Rick Maltese, environmentalists and musician: How can we maintain a modern life style in regions that have it, help the rest of the world benefit from a sound economy and modern life style, benefit from use of mineral and natural resources, clean up pollution, promote wildlife habitat and biodiversity? Environmentalists for Nuclear Energy- USA is working for these goals with our priorities. . ECOMODERNISTS, website: http://www.ecomodernism.org/ is working with their priorities. This is a welcome, broad, practical new approach for mankind, nature and the environment. Let's work together for our home, this precious planet, Earth.
Dhruv Dharamshi: This is an award winning student paper at the World Nuclear University, Nuclear Olympiad, 2016. This paper addresses using nuclear energy in the fight against climate change. Dr. Theodore Rockwell pointed out that nuclear energy will be very important for humanity for climate change from all sources. Many scientists consider the main sources of climate change to be the sun and other natural sources. This is an outstanding student paper. It advocates employing nuclear energy for many serious challenges for humanity, nature and the environment, not just man-made carbon dioxide.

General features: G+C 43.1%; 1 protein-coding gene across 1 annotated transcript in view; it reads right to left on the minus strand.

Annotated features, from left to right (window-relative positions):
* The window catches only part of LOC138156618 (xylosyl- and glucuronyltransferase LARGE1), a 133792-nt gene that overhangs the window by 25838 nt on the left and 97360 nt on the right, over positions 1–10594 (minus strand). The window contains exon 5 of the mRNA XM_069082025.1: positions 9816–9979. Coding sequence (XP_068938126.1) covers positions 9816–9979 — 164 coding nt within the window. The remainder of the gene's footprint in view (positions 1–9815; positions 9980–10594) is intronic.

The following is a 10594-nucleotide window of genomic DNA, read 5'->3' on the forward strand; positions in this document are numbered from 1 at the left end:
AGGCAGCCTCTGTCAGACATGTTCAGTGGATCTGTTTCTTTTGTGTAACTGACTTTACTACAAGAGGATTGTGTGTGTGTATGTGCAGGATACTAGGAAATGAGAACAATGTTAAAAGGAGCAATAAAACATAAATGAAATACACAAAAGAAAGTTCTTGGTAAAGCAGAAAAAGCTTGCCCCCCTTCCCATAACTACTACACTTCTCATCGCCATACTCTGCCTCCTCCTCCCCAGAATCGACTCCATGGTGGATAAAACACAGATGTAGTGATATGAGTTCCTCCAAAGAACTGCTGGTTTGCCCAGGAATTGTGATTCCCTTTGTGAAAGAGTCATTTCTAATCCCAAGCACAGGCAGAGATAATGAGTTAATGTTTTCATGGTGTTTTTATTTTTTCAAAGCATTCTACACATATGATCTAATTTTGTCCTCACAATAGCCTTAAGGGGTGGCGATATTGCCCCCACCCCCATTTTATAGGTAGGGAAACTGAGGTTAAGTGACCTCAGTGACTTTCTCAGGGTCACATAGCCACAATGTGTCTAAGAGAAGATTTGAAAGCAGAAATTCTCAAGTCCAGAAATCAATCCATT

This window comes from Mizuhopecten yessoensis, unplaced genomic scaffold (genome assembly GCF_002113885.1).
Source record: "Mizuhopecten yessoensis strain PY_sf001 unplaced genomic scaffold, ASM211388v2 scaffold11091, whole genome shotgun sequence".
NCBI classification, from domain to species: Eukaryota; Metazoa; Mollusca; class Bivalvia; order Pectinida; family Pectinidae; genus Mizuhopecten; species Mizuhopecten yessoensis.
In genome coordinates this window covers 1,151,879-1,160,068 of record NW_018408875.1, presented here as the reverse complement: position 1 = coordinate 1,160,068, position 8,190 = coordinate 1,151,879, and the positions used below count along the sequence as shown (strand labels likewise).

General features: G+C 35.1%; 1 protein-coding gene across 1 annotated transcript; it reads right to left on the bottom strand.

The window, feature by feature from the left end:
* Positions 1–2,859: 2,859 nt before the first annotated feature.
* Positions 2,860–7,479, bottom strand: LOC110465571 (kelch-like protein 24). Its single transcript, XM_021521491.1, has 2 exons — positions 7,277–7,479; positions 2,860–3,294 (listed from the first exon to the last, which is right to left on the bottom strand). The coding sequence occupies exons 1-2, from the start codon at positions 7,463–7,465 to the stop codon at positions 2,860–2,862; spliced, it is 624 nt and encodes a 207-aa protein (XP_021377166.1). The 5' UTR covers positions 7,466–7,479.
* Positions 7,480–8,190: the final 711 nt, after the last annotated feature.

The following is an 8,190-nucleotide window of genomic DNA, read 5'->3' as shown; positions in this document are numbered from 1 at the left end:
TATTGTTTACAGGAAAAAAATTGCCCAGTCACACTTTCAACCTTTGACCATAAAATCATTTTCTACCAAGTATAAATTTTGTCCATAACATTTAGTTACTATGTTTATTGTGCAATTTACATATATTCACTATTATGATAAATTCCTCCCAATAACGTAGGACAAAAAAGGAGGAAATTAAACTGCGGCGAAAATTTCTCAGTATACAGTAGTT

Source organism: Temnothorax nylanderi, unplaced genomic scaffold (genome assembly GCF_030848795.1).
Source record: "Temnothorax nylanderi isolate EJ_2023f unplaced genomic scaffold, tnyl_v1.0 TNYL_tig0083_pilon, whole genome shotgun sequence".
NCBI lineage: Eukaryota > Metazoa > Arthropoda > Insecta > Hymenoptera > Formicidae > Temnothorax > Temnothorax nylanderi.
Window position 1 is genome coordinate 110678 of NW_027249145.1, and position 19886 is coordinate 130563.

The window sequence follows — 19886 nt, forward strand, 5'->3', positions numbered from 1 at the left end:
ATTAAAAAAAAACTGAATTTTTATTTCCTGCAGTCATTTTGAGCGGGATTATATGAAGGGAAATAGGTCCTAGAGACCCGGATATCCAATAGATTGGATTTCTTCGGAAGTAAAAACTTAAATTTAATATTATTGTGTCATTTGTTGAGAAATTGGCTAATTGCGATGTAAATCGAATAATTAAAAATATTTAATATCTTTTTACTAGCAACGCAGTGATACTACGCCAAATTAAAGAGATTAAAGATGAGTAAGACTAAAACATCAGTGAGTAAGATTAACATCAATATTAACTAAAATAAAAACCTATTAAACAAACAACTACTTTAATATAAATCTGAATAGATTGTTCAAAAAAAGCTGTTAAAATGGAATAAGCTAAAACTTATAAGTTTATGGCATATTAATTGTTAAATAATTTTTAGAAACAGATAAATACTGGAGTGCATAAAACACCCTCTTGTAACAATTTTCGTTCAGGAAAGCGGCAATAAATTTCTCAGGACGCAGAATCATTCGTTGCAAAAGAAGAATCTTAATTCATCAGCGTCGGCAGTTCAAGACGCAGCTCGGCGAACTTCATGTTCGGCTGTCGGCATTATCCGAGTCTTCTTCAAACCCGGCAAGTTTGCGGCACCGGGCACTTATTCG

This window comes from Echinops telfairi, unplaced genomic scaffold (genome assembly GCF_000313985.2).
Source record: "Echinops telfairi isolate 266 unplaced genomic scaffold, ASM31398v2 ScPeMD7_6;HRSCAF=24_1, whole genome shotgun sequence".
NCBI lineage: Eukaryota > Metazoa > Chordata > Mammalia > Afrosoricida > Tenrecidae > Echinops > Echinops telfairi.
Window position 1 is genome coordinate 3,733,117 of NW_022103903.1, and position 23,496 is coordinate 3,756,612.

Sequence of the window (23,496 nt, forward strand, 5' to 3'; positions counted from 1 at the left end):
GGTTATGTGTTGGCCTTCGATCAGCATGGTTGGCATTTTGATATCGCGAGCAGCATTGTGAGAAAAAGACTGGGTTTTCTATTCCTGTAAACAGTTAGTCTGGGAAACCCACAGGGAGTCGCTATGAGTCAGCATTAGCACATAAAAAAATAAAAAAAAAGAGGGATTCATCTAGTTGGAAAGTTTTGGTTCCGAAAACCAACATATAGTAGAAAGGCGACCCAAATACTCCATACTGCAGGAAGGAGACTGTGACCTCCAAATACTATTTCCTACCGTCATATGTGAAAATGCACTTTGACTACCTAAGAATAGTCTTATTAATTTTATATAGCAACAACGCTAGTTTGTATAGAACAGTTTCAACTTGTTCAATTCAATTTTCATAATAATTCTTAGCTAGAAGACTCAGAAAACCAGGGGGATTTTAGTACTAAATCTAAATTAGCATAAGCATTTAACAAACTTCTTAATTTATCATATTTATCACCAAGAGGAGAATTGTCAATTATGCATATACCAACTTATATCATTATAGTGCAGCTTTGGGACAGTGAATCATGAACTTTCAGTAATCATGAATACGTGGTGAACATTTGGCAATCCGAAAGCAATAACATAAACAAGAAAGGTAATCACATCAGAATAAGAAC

Tom Tamarkin: AGW or climate change is not the big problem many claim. Only fossil hydrocarbon fuels and nuclear energy can supply material amounts of energy due to their many orders of magnitude higher energy flux densities than so called renewables. Once fossil fuels are depleted beyond the point of economically viable production there is only one energy source available to provide the Earth’s energy needs. That is the conversion of matter into energy as formulated in the equation E=mc2.
Paul Driessen, CFACT: Hybrid and electric vehicles are not so “green” and “eco-friendly,” after all. Ditto for cell phones, laptops, wind turbines, solar panels, and technologies that utilize batteries, magnets and other components which require cobalt, lithium, rare-earths, and other metals. Many of those technologies trace their ancestry to mines, mining and processing methods, and countries that don’t come close to meeting modern standards for environmental protection, child labor, or “corporate social responsibility.